Robin Kent writes:
After initially suffering from slow pick up by consumers, 4G has begun to accelerate, and is now well on the way to the forecasted one billion subscribers by 2017. In fact EE, owner of T-Mobile and Orange, recently announced the addition of 493,000 new 4G customers to its existing base of 1.2 million.
Combine this development with the fact that smartphones recently overtook the sale of feature phones for the first time and are now seeing a fundamental shift in the way mobile services are provided. While new mobile technology presents a great deal of opportunity, unprepared network operators are also facing serious issues as the rapidly increasing number of users will put them at risk of a ‘bottleneck’ in their signaling network.
Global smartphone sales led the market for the first time in August, with Gartner reporting a 46.5 per cent increase in sales compared to a 21 per cent drop for feature phones. With 435 million mobile phones shipped in Q2 2013 in total, this represents a staggering number of new smart phones. Gartner also predicts that global tablet shipments will increase by 53.4 per cent in 2014.
Impressive though the number of devices is, it is the way they are used that will have a real impact on network signaling infrastructure. With the current generation of devices connected to 3G networks, most users will only have one or two applications running at a time. However, running on a 4G network smart devices are capable of smoothly running multiple applications at the same time.
Every time an application is used it sends a Diameter signaling request to the network and receives an acknowledgement, or ‘attach’. When a user, device or application tries to connect to the network, Diameter sends a ‘start attach’ request and the user is validated. The session is then created and a ‘complete attach’ happens so that the data is sent. Finally, when the session is complete a ‘detach’ is sent. During that session Diameter also has to track the device to manage the location and move the user between network areas, or cells.
Every Diameter transaction therefore includes a minimum of four messages, but could use many more depending on the application. Standard mobile functions like placing calls and sending text messages require a signal exchange at the start and end of the process, but newer applications such as Facebook, Twitter and online gaming require constant updates.
There are approximately 40,000-45,000 Diameter transactions per second (TPS) for every one million subscribers, with the average message size standing at 200 bytes. While it’s not a massive amount of bandwidth, it is a huge number of transactions and they all have to be executed in real time. Enough TPS can easily consume up to 80 per cent of even the most powerful central processing unit on the host’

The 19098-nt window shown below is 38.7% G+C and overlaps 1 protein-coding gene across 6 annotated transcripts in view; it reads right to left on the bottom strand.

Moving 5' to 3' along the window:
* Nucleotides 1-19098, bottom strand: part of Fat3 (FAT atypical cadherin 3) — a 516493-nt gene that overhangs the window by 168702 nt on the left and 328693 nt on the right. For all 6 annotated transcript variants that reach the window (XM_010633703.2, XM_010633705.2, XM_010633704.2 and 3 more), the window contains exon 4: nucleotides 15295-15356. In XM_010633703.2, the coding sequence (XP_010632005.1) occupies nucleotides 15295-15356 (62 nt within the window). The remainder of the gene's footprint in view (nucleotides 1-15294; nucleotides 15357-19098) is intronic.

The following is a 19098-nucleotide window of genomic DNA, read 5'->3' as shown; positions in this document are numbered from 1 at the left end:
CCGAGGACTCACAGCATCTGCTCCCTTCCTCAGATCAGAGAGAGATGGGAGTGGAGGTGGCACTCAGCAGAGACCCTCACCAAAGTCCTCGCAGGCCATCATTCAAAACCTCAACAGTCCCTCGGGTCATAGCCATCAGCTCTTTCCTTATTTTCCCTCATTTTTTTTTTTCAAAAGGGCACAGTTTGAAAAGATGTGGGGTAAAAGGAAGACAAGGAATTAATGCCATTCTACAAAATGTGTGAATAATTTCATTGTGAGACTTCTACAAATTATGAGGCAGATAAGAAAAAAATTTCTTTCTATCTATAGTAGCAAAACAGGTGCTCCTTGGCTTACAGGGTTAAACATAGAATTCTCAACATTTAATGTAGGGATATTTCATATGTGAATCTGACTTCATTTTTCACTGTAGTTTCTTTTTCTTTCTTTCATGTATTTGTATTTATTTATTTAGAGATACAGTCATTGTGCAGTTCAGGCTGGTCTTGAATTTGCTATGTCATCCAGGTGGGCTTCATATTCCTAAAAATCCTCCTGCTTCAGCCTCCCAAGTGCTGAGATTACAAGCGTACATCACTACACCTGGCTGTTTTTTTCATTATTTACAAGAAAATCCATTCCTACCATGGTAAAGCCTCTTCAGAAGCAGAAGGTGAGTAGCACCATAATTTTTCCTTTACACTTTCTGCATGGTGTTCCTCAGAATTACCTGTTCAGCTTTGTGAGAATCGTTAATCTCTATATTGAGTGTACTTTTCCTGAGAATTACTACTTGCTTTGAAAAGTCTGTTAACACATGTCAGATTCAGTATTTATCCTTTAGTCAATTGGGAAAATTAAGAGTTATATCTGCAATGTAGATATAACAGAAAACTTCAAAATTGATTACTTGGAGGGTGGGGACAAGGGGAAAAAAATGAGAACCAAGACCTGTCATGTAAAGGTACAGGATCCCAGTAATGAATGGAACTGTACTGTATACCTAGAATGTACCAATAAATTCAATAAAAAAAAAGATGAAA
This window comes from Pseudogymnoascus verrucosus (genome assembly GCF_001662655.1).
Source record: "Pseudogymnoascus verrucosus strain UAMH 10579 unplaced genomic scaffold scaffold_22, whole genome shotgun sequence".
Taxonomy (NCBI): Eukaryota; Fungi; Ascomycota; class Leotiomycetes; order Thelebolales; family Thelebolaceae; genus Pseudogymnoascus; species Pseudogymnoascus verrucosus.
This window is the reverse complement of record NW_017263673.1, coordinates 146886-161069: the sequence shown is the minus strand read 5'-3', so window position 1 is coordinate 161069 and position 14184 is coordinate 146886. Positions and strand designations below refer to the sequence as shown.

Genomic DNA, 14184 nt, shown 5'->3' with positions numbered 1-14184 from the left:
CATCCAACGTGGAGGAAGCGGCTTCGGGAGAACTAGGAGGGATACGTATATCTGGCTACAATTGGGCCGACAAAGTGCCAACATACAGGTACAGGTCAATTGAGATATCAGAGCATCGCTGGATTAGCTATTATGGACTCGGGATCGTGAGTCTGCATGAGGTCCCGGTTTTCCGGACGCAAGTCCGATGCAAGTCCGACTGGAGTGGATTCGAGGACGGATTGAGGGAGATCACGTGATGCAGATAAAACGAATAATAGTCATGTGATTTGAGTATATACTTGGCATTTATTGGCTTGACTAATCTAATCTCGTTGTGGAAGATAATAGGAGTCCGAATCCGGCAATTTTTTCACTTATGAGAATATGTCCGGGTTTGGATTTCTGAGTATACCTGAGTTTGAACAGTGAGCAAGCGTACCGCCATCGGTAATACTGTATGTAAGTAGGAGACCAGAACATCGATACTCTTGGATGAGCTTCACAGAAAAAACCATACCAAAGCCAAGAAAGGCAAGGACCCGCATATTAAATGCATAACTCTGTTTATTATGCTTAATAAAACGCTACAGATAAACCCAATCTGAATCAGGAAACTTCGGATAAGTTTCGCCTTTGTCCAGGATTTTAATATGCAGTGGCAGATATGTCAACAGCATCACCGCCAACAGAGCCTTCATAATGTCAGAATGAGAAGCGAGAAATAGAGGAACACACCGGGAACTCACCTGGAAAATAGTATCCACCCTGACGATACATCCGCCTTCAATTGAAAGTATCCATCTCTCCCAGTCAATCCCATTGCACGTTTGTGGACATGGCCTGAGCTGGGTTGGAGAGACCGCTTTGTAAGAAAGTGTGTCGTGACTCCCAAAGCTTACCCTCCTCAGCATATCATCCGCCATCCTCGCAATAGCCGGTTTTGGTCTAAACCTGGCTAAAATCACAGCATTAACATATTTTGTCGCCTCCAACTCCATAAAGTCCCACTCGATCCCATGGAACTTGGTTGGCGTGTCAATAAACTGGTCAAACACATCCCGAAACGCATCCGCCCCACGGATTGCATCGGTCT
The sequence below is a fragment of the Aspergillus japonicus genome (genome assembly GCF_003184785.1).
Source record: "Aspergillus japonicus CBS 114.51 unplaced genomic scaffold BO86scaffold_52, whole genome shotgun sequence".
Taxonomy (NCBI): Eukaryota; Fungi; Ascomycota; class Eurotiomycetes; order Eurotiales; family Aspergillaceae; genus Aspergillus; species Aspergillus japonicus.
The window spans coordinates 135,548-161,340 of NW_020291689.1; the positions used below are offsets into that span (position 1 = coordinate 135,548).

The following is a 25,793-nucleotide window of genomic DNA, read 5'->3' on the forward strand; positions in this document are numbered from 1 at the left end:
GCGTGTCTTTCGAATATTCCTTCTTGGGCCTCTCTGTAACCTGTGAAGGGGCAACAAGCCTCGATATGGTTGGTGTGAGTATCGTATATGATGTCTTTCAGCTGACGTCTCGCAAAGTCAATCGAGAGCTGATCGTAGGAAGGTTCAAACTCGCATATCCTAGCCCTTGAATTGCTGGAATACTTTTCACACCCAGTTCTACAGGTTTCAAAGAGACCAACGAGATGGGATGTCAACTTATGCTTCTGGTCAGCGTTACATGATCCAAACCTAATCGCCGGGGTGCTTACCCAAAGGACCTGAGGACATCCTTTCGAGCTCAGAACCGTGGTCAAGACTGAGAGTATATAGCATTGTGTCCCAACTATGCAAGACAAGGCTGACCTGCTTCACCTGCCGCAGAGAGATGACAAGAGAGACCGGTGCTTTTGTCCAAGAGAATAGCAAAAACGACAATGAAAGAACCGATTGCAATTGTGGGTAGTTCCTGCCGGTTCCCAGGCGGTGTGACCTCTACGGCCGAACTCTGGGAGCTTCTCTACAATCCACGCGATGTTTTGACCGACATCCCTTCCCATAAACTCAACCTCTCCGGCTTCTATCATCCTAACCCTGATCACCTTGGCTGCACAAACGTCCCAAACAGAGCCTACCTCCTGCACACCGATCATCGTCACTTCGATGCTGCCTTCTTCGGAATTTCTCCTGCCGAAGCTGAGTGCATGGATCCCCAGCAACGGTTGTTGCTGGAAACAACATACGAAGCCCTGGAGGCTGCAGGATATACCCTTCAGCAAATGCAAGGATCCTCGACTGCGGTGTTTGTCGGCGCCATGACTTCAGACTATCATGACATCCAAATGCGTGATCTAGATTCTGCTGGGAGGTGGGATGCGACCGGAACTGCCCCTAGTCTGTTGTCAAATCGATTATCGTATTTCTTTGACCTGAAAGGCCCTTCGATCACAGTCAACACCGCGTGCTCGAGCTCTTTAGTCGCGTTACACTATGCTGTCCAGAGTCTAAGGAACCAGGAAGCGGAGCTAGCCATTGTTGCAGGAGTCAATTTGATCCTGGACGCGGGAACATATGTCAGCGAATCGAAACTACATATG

Networks experiencing more signaling traffic than they can handle will see major issues in the form of slowdown and timeouts – or in extreme cases may even crash entirely. With this slowdown the signaling request is severely delayed, and timeout occurs when the request fails and is resent. This can lead to an event called a retry curve, with users creating even more traffic by trying to connect again, thus adding even more strain to the network.
The second annual LTE Diameter Signaling Index published by Oracle Communications predicts that LTE Diameter signaling traffic will increase at a 140 per cent compound annual growth rate (CAGR) worldwide, expanding from 1.2 million messages per second (MPS) in 2012 to 99 million MPS in 2017. This means we’re set to go from around 300,000 TPS today to 25 million by 2017.
While today’s LTE infrastructure is able to cope with the current level of traffic, it is vital that network operators prepare themselves for this exponential surge. Diameter Routers for example are designed to offer respite to the core network during times of heavy signaling traffic by offloading the Diameter signaling from the network nodes such as the Mobility Management Entity (MME), Home Subscriber Server (HSS) and Policy and Charging Enforcement Function (PCEF).
Operators must make sure their chosen solution is flexible and can be scaled upwards as demand increases. Operators that do not equip themselves with an adaptable solution will face much larger expense in the near future when they are forced to expand again in a few years’ time, as well as risking being caught off guard by sudden surges. By keeping themselves ahead of the curve and making the investment a matter of CAPEX rather than OPEX, operators can ensure a smooth and consistent level of service and keep customer satisfaction high.
Customer expectations are also changing quickly, making a reliable and consistence service even more important. 3G users are used to long waits and timeouts for activities like video streaming and internet browsing, but 4G is being heavily promoted around its high level of speed and reliability and customers will be much less tolerant of delay.
The new market is dominated by media and video content as illustrated by the current Vodafone, Sky and BT campaigns offering exclusive content deals. This will increase both the demand for a reliable service, and the level of traffic generated. Network operators that are unprepared for this new surge are at risk of everything from unhappy customers to total service crashes, while those that have equipped themselves to handle it are set to benefit from a lucrative and fast growing new market.
|Robin Kent is director of European operations at Adax, which describes itself as an industry leader in high-performance packet processing, security, and network infrastructure for the All-IP network.